deVine Thoughts

July 16, 2014

Québécois Beer

Filed under: deVine's Daily Blog Article — Dirk @ 3:59 pm

quebec_beer_blogAuthor: Jim Phelan

One of the most common questions the deVine staff has encountered when conversing with fellow beer aficionados and customers (or both at the same time!) has been simple and direct: What is your favourite beer in the store?

Obviously one’s favourite beer can depend on many things, including pairing, palate and style. But regardless on these factors, I’ve found myself drifting slightly more often to the full bodied and uniquely styled beers offered today by Quebec’s craft brewing scene. Though brewing in Quebec dates back centuries, the current market is driven by youthful dedication and has forged out its own niche in the world of craft beer.

Given the nature of this blogger’s academic interests, I hope our readers will forgive the following foray into Quebec’s brewing history. The early roots of Quebec brewing tradition date back to the 16th century in early colonial New France. In fact, beer was considered a dietary staple of North American colonialists. Malted ales helped prevent survey, were cleaner than most water sources, and of course were popular for morale-boosting recreational purposes. The founder of New France, Jacques Cartier, certainly had beer on board during his historical 1534 voyage. Further, his journals describe a spruce-based “concoction” brewed by the Aboriginal population which the French favoured and quickly adopted themselves. This was spruce beer, known most often as a non-alcoholic soda today, but its contemporary alcoholic variety made use of readily available spruce tree needles or buds in place of more difficult to find hops. Spruce beer, along with the odd alcoholic root beers (using the same concept) characterised Quebec brewing for two centuries. Even The Jesuit Relations, one of Canada’s earliest and most important ethnographic documents, known (in)famously to anyone who has taken a course in Canadian history, mentions a brother Ambroise preparing beer for the habitants in 1646. The region’s first brewery in written history also dates back to 1650, and the first commercial brewery, located in Quebec City, enjoyed a short lifespan in the 1870s.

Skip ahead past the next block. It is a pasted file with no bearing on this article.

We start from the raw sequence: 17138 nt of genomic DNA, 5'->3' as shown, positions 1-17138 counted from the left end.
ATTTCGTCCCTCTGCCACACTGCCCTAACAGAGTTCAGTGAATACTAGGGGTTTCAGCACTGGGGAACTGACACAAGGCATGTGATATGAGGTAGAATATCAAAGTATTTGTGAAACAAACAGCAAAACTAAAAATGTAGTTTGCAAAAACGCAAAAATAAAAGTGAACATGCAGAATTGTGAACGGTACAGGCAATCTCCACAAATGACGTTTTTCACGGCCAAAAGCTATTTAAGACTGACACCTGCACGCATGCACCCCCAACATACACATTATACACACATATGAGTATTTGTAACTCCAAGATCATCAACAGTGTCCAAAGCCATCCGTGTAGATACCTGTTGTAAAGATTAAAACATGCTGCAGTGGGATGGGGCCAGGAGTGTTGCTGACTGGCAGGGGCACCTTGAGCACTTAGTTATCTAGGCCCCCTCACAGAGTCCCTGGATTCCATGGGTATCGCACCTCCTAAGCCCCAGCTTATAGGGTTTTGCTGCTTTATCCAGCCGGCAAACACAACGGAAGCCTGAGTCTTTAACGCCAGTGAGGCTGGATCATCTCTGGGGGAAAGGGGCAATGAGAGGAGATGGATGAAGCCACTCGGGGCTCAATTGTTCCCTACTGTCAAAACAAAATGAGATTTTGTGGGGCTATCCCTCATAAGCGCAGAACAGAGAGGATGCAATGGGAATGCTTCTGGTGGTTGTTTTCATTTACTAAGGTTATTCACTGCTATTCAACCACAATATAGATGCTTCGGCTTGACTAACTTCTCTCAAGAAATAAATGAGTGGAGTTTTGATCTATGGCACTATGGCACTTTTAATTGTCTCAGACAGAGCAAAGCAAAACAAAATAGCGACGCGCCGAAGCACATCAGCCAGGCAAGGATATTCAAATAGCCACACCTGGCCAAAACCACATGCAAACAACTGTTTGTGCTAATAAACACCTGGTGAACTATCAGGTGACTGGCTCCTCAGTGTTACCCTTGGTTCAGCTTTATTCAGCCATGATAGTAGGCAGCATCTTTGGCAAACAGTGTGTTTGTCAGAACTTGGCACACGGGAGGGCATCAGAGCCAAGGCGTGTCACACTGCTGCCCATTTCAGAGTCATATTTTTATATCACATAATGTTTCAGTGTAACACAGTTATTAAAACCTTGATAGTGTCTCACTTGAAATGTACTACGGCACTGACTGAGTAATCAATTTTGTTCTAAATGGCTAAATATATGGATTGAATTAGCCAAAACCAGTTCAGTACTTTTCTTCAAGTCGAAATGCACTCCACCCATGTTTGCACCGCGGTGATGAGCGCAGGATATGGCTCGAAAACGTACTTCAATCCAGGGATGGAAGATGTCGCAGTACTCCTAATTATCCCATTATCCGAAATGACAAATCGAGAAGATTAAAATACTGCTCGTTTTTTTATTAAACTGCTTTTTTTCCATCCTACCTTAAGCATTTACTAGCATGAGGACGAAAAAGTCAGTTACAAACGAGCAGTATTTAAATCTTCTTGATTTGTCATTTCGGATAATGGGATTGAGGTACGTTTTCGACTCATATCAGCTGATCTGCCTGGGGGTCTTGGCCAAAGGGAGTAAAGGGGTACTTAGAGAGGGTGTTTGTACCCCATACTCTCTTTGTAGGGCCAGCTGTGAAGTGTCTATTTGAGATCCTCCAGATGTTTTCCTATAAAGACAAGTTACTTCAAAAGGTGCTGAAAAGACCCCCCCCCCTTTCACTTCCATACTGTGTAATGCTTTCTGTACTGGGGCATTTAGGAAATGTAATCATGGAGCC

Any Québécois artisanal brewing markets disappeared during 19th century, when at the height of industrialisation Englishmen and entrepreneur John Molson, founder of the Molson Brewing Company, established Quebec’s first industrial-scale brewery. They were followed by Labatt in 1847 and O’Keefe shortly after. These breweries essentially monopolised the Quebec and Canadian market until the 1980s, and were in fact the only three breweries in the province between 1960 and the early 1980s.

However, across North America during the 1980s a renaissance in craft brewing began. Specifically to Quebec, the Régie des alcools, des courses et des jeux (RACJ), Quebec’s equivalent to Alberta’s AGLC, began issuing new commercial brewing and sales permits for the first time in a generation. An abundance of brew-pubs and microbreweries began popping up across the province, starting with the Montreal’s famed Le Cheval Blanc on Ontario Street, founded in 1986. Today, there are well over 100 active breweries in Quebec producing over 3,000 different beers. deVine currently offers twenty of our favourite selections available in the province.

The brewing style of Quebec’s new generation is unquestionably defined by full-flavoured, complex and layered beers, blending elements of French, Belgian, and Canadian brew traditions. This approach, combined with the freedom to experiment and perfect batches quickly in brew-pub and micro-brew environments, has quickly created a stellar reputation for the Quebec brewing milieu. According to Beer Advocate, 26 of the 50 top crowd-source rated beers in Canada, judged by a crowd sourced ratings system, are brewed in Quebec.

These high rankings stem from a number of factors. The Québécois craft market is still quite young, with most active breweries opening in the mid 1990s or later. This youth movement is highly active, and carries a significant online presence, supported on beer websites and even dedicated magazines. In addition, we think you’ll find the beer coming out of Quebec today to be delicious and worthy of their strong reputation. But don’t feel the need to take our word for it, feel free to grab some of these Quebec brews the next time you stop into deVine:

Brasserie Dunham American Pale Ale (6 Bottles) – $19.49

Le Trou du Diable L’impératrice Brassin Spécial – 750mL – $18.99

Dieu du Ciel Blanche du Paradis (6 Bottles) – $18.49

2009 Charlevoix Dominus Vobiscum Hibernus 750mL – $17.99

2009 Charlevoix La Dominus Vobiscum Lupulus 750mL – $17.99

Dieu du Ciel La Divine Comédie Wit Pils (4 Bottles) – $12.49

St. Ambroise Maple Beer (4 Bottles) – $10.49

Brasserie Dunham IPA Belge 750mL – $8.99

Le Trou du Diable La Morsure IPA 600mL – $8.49

Unibroue Éphémère – Cranberry 650mL – $8.49

Le Trou du Diable Punkrauch 650mL – $7.99

Le Trou du Diable Saison du Tracteur 600mL – $7.49

Enjoy the summer!


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